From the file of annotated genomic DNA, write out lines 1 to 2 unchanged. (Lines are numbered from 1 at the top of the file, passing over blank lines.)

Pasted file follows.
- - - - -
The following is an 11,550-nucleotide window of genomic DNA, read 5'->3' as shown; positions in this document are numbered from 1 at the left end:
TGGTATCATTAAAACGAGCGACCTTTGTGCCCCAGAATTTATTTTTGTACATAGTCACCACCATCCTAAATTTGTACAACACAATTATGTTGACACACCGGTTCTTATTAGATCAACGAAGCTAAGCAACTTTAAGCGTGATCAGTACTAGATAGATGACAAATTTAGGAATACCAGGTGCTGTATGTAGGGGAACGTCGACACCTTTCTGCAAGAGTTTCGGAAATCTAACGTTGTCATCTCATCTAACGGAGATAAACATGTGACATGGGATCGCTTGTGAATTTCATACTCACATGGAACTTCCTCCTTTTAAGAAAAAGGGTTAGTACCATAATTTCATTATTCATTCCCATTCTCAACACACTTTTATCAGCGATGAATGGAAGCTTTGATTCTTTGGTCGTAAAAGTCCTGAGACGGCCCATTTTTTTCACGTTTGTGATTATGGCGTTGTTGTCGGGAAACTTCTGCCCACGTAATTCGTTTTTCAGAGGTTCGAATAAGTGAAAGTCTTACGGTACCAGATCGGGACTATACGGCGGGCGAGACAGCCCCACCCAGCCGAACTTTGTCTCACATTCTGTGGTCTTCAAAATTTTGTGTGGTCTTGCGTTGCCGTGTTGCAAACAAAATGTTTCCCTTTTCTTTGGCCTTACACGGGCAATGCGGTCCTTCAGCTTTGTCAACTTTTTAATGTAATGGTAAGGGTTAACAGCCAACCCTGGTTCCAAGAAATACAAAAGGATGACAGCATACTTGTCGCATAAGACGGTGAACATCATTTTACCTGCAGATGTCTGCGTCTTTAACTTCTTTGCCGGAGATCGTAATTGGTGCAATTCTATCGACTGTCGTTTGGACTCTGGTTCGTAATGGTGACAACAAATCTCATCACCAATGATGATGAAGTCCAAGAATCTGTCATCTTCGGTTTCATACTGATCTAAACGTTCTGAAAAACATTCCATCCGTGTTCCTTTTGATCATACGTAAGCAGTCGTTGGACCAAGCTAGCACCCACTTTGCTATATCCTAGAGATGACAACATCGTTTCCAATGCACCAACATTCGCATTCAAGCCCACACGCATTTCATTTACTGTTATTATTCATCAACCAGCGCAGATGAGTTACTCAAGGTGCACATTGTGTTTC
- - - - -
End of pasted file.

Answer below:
The following is an 11,550-nucleotide window of genomic DNA, read 5'->3' as shown; positions in this document are numbered from 1 at the left end:
TGGTATCATTAAAACGAGCGACCTTTGTGCCCCAGAATTTATTTTTGTACATAGTCACCACCATCCTAAATTTGTACAACACAATTATGTTGACACACCGGTTCTTATTAGATCAACGAAGCTAAGCAACTTTAAGCGTGATCAGTACTAGATAGATGACAAATTTAGGAATACCAGGTGCTGTATGTAGGGGAACGTCGACACCTTTCTGCAAGAGTTTCGGAAATCTAACGTTGTCATCTCATCTAACGGAGATAAACATGTGACATGGGATCGCTTGTGAATTTCATACTCACATGGAACTTCCTCCTTTTAAGAAAAAGGGTTAGTACCATAATTTCATTATTCATTCCCATTCTCAACACACTTTTATCAGCGATGAATGGAAGCTTTGATTCTTTGGTCGTAAAAGTCCTGAGACGGCCCATTTTTTTCACGTTTGTGATTATGGCGTTGTTGTCGGGAAACTTCTGCCCACGTAATTCGTTTTTCAGAGGTTCGAATAAGTGAAAGTCTTACGGTACCAGATCGGGACTATACGGCGGGCGAGACAGCCCCACCCAGCCGAACTTTGTCTCACATTCTGTGGTCTTCAAAATTTTGTGTGGTCTTGCGTTGCCGTGTTGCAAACAAAATGTTTCCCTTTTCTTTGGCCTTACACGGGCAATGCGGTCCTTCAGCTTTGTCAACTTTTTAATGTAATGGTAAGGGTTAACAGCCAACCCTGGTTCCAAGAAATACAAAAGGATGACAGCATACTTGTCGCATAAGACGGTGAACATCATTTTACCTGCAGATGTCTGCGTCTTTAACTTCTTTGCCGGAGATCGTAATTGGTGCAATTCTATCGACTGTCGTTTGGACTCTGGTTCGTAATGGTGACAACAAATCTCATCACCAATGATGATGAAGTCCAAGAATCTGTCATCTTCGGTTTCATACTGATCTAAACGTTCTGAAAAACATTCCATCCGTGTTCCTTTTGATCATACGTAAGCAGTCGTTGGACCAAGCTAGCACCCACTTTGCTATATCCTAGAGATGACAACATCGTTTCCAATGCACCAACATTCGCATTCAAGCCCACACGCATTTCATTTACTGTTATTATTCATCAACCAGCGCAGATGAGTTACTCAAGGTGCACATTGTGTTTC